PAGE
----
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Going fishing, for Glaucoma

31/05/2019
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Glaucoma is a varied collection of diseases that causes characteristic structural changes to the optic nerve head and subsequent visual fields loss. However, no single diagnostic test exists that gives a definitive diagnosis of glaucoma.

For example, the Blue Mountains Eye Study showed that disc haemorrhages commonly occur in the general population, not just among people with glaucoma. There is also overlap in clinical test findings between those with glaucoma and those without. The population average intraocular pressure (IOP) of 15.5 mmHg is not very different to the average IOP of 17.5 mmHg among those who develop glaucoma.

Glaucoma occurs just as commonly with intraocular pressures under 21 mmHg as it does with pressures above 21 mmHg. You can even have manifest glaucoma without any visible disc cupping, yet be perfectly normal with a cup-to-disc ratio of 0.7 or more.

Because no single clinical test or test finding can give us a glaucoma diagnosis, there is considerable uncertainty in identification of the disease. A number of studies have confirmed that more than 50% of glaucoma remains undiagnosed, even among those who have recently had an eye examination.

So how are we going to improve the detection rate of this potentially blinding eye disease?

"Given a glaucoma prevalence of only 3% in the general population, routine OCT screening is twice as likely to produce a wrong diagnosis than actually detecting glaucoma"

In an admirable but misguided attempt to improve detection rates, there has been a push by a major optometry chain to introduce routine optical coherence tomography (OCT) scans.

I understand that staff perform the scans on all comprehensive consultations prior to the patient seeing the optometrist. A yellow or red sector flags the patient as potentially having glaucoma. Threshold visual fields are then performed, again prior to seeing the optometrist.

The critical problems with this strategy are the numerous errors that can occur with OCT scan capture and interpretation, particularly when instrument use is delegated to unqualified and under-trained non-ophthalmic staff.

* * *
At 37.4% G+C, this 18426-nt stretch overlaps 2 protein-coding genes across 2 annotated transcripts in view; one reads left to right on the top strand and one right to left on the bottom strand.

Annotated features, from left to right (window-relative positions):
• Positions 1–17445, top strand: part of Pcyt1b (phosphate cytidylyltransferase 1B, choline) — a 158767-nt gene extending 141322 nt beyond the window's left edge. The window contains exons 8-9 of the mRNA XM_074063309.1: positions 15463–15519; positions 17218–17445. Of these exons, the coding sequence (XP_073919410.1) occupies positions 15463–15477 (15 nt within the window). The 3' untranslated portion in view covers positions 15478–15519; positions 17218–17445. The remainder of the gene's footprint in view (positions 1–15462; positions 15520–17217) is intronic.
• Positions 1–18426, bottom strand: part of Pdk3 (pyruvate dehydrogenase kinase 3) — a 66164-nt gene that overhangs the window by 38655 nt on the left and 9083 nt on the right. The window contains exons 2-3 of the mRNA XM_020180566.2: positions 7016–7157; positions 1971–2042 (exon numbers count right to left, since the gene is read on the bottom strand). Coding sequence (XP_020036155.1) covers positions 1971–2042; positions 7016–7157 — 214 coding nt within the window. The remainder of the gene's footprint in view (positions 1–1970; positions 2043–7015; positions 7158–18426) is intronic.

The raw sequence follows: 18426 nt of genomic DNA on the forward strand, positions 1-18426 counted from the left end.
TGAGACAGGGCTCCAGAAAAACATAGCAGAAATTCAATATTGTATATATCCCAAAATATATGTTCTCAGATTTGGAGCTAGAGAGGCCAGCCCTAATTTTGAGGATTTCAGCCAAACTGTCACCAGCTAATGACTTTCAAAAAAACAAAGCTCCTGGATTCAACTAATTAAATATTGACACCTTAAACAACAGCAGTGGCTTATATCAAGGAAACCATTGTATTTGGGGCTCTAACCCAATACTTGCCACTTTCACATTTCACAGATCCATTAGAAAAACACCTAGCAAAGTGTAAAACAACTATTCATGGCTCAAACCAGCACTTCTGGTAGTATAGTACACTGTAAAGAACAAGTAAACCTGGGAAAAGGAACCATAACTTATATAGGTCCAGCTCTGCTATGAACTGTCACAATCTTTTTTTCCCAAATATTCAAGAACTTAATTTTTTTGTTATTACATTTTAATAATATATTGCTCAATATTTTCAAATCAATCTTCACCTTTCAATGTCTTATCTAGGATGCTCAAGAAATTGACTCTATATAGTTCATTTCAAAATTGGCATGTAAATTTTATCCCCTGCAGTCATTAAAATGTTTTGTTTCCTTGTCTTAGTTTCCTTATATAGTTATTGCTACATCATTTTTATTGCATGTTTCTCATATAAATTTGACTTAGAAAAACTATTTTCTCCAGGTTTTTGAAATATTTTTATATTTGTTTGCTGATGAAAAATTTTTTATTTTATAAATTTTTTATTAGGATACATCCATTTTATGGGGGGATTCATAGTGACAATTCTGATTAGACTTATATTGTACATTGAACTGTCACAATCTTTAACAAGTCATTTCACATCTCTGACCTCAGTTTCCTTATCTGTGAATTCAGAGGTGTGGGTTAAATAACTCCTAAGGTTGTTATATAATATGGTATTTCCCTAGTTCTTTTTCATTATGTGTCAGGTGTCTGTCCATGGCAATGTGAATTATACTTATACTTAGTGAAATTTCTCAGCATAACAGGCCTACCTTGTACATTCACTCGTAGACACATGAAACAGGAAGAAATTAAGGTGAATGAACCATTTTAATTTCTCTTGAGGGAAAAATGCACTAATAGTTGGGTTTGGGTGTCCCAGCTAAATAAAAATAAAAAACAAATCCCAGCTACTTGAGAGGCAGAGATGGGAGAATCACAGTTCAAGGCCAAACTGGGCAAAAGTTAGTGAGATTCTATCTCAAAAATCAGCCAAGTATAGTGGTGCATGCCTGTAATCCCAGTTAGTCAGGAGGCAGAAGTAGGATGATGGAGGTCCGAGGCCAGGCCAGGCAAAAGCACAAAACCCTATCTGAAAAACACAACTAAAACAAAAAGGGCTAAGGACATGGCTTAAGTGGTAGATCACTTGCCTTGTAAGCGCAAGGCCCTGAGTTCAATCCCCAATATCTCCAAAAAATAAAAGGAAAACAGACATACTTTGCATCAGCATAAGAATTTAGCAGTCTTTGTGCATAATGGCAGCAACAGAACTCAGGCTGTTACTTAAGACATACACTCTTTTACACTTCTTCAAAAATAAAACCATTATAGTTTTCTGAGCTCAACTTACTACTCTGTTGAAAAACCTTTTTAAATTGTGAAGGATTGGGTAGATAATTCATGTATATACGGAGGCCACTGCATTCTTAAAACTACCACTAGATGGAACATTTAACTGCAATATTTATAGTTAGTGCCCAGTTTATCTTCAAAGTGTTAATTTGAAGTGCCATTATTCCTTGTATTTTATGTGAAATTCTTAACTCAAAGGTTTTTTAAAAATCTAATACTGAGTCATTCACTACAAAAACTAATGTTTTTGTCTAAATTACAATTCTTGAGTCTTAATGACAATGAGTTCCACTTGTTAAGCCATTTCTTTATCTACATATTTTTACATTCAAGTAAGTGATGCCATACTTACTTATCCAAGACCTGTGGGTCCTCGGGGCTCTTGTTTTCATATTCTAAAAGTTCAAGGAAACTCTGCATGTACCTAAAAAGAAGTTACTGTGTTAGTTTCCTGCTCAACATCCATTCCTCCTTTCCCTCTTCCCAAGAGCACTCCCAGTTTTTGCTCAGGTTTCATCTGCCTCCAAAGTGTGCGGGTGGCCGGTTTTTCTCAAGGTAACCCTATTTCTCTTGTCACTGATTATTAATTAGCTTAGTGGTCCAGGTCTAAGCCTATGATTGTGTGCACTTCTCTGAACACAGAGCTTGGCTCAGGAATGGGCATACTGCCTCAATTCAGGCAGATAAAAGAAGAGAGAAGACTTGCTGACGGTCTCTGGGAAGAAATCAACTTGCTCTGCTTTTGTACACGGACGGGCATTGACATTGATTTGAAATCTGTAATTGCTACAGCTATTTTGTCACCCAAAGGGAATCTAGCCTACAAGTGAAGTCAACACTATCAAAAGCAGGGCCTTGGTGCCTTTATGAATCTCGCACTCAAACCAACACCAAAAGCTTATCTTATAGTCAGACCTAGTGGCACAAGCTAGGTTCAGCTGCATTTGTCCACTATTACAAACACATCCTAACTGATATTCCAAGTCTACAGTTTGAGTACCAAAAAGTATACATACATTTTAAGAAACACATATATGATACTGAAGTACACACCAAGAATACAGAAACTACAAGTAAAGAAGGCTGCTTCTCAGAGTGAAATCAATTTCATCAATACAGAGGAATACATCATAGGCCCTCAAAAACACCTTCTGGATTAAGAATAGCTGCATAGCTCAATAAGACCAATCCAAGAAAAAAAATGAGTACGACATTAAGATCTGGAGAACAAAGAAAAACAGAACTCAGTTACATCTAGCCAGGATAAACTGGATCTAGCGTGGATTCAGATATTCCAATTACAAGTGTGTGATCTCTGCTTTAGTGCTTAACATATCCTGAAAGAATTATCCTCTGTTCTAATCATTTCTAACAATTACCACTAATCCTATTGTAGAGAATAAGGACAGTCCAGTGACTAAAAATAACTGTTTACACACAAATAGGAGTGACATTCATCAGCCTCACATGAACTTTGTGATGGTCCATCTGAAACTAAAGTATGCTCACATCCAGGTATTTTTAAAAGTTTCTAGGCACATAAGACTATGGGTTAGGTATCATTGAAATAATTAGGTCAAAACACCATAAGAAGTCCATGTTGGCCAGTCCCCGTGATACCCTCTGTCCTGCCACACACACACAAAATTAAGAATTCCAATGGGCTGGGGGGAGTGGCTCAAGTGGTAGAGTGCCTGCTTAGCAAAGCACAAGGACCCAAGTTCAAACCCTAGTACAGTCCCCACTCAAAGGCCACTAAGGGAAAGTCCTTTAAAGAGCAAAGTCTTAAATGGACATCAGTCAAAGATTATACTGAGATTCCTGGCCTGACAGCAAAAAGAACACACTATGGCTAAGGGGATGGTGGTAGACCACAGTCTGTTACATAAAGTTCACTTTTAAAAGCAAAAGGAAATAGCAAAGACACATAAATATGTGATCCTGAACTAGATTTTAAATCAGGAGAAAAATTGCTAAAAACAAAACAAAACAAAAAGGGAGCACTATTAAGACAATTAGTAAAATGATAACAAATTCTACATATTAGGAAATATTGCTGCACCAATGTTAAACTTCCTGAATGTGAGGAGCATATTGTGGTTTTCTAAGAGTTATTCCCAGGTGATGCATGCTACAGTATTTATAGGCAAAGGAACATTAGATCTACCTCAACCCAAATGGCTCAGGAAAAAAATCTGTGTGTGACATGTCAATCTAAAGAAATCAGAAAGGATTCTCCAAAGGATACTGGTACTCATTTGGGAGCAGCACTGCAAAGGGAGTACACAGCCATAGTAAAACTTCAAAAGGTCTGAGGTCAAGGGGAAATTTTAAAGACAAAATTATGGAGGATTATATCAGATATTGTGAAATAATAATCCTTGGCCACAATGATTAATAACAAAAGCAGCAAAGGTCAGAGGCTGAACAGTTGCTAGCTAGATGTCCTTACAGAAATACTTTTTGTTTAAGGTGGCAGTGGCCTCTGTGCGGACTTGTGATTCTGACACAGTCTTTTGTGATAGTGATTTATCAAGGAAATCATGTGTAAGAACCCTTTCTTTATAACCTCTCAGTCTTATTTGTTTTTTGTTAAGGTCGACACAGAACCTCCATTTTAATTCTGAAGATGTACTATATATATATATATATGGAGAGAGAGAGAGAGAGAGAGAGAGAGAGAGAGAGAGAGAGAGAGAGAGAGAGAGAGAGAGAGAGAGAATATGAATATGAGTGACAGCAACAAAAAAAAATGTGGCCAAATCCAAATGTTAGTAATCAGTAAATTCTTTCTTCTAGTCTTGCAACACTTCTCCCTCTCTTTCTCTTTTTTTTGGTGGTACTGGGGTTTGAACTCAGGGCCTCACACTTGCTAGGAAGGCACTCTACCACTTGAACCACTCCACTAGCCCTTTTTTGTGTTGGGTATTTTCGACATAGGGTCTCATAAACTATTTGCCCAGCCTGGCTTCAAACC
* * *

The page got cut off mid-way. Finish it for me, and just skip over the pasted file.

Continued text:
Artefacts due to poor head and eye alignment, tilted retinal scans, tear film issues and cataracts all affect scan quality and the resultant thickness data produced. This faulty data is then compared to the instrument’s normative database, and any variance greater than 95% or 99% is flagged in yellow or red respectively.

Humans are highly varied and many eyes without glaucoma will show red or yellow sectors due to factors such as high myopia, tilted discs, optic nerve drusen or simply being atypical. The OCT normative database is also limited in the number of subjects, age range and ethnicity.

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Due to these factors, OCT has a glaucoma false-positive rate of up to 25% (also known as “red disease”), with an average detection sensitivity of only 80%.

Given a glaucoma prevalence of only 3% in the general population, routine OCT screening is twice as likely to produce a wrong diagnosis than actually detecting glaucoma. Of a theoretical 100,000 OCT scans performed on patients over the next year, only 3000 patients would truly have glaucoma. About 2500 cases would be correctly detected, while almost 5000 people would be falsely identified.

I have spoken with employee optometrists who’ve expressed concerns about this program, the OCT scan artefacts, unreliable visual field results, and the replacement of clinical decision making by rigid protocols. Test defects cannot be ignored and usually require the patient return for further testing or, more commonly, be unnecessarily referred to ophthalmology at considerable cost to the patient and health care system.

One of the tenets of medicine is “first do no harm”. Routine testing such as PSA blood tests for prostate cancer have rightly been questioned as they oftentimes cause greater harm than good in normals. Routine OCT testing falls into the same category.

So what is the astute clinician to do when fishing for glaucoma? Bait your line with a comprehensive history, thorough stereoscopic evaluation of the discs, detailed ocular examination for secondary risk factors, careful gonioscopy, then judicious ordering of ancillary testing such as threshold visual fields and OCT.

Glaucoma is diagnosed by the skill, expertise and acumen of the clinician - not by a machine.


Name: Graham Lakkis
Qualifications: BScOptom (UniMelb) GradCertOcTher FACO
Workplace: Lakkis Optometry, University of Melbourne Department of Optometry
Position: Principal Optometrist, Senior Fellow
Location: Victoria
Years in the profession: 31

 

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